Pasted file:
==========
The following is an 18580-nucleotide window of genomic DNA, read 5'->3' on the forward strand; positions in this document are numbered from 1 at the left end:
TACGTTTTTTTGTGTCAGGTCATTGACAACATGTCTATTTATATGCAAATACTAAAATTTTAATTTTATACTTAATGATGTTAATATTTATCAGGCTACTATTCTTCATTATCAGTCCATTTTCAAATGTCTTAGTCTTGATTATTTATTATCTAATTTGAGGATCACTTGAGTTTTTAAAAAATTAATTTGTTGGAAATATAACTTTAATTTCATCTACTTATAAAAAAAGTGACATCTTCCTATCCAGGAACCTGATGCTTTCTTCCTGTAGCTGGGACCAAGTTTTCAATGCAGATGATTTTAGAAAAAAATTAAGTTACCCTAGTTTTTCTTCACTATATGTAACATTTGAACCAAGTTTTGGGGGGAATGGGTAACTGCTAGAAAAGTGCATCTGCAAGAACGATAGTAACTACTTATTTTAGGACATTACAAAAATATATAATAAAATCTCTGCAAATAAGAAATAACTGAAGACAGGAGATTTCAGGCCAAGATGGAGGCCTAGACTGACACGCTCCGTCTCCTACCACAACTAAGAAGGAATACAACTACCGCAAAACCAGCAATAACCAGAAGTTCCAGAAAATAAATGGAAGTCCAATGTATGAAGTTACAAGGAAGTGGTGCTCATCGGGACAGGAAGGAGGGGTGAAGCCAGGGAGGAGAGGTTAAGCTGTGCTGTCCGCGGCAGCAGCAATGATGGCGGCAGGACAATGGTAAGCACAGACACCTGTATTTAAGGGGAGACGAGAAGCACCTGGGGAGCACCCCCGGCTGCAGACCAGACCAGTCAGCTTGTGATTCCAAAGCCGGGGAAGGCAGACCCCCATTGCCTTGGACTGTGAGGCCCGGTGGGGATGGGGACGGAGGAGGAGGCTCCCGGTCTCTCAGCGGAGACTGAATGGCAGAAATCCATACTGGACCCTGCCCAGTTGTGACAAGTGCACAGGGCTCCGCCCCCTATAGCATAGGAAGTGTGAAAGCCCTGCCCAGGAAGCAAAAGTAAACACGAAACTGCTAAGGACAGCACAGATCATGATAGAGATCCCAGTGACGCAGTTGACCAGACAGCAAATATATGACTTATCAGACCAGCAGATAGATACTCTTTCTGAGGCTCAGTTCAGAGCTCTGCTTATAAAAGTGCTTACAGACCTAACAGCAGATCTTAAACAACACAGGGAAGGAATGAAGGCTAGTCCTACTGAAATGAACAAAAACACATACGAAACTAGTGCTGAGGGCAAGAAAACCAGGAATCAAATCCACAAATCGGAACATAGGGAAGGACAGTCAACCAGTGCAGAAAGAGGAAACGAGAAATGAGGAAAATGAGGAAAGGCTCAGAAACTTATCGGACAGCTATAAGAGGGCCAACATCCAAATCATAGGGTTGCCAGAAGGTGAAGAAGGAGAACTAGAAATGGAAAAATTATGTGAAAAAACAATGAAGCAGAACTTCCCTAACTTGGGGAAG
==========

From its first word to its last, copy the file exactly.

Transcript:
The following is an 18580-nucleotide window of genomic DNA, read 5'->3' on the forward strand; positions in this document are numbered from 1 at the left end:
TACGTTTTTTTGTGTCAGGTCATTGACAACATGTCTATTTATATGCAAATACTAAAATTTTAATTTTATACTTAATGATGTTAATATTTATCAGGCTACTATTCTTCATTATCAGTCCATTTTCAAATGTCTTAGTCTTGATTATTTATTATCTAATTTGAGGATCACTTGAGTTTTTAAAAAATTAATTTGTTGGAAATATAACTTTAATTTCATCTACTTATAAAAAAAGTGACATCTTCCTATCCAGGAACCTGATGCTTTCTTCCTGTAGCTGGGACCAAGTTTTCAATGCAGATGATTTTAGAAAAAAATTAAGTTACCCTAGTTTTTCTTCACTATATGTAACATTTGAACCAAGTTTTGGGGGGAATGGGTAACTGCTAGAAAAGTGCATCTGCAAGAACGATAGTAACTACTTATTTTAGGACATTACAAAAATATATAATAAAATCTCTGCAAATAAGAAATAACTGAAGACAGGAGATTTCAGGCCAAGATGGAGGCCTAGACTGACACGCTCCGTCTCCTACCACAACTAAGAAGGAATACAACTACCGCAAAACCAGCAATAACCAGAAGTTCCAGAAAATAAATGGAAGTCCAATGTATGAAGTTACAAGGAAGTGGTGCTCATCGGGACAGGAAGGAGGGGTGAAGCCAGGGAGGAGAGGTTAAGCTGTGCTGTCCGCGGCAGCAGCAATGATGGCGGCAGGACAATGGTAAGCACAGACACCTGTATTTAAGGGGAGACGAGAAGCACCTGGGGAGCACCCCCGGCTGCAGACCAGACCAGTCAGCTTGTGATTCCAAAGCCGGGGAAGGCAGACCCCCATTGCCTTGGACTGTGAGGCCCGGTGGGGATGGGGACGGAGGAGGAGGCTCCCGGTCTCTCAGCGGAGACTGAATGGCAGAAATCCATACTGGACCCTGCCCAGTTGTGACAAGTGCACAGGGCTCCGCCCCCTATAGCATAGGAAGTGTGAAAGCCCTGCCCAGGAAGCAAAAGTAAACACGAAACTGCTAAGGACAGCACAGATCATGATAGAGATCCCAGTGACGCAGTTGACCAGACAGCAAATATATGACTTATCAGACCAGCAGATAGATACTCTTTCTGAGGCTCAGTTCAGAGCTCTGCTTATAAAAGTGCTTACAGACCTAACAGCAGATCTTAAACAACACAGGGAAGGAATGAAGGCTAGTCCTACTGAAATGAACAAAAACACATACGAAACTAGTGCTGAGGGCAAGAAAACCAGGAATCAAATCCACAAATCGGAACATAGGGAAGGACAGTCAACCAGTGCAGAAAGAGGAAACGAGAAATGAGGAAAATGAGGAAAGGCTCAGAAACTTATCGGACAGCTATAAGAGGGCCAACATCCAAATCATAGGGTTGCCAGAAGGTGAAGAAGGAGAACTAGAAATGGAAAAATTATGTGAAAAAACAATGAAGCAGAACTTCCCTAACTTGGGGAAG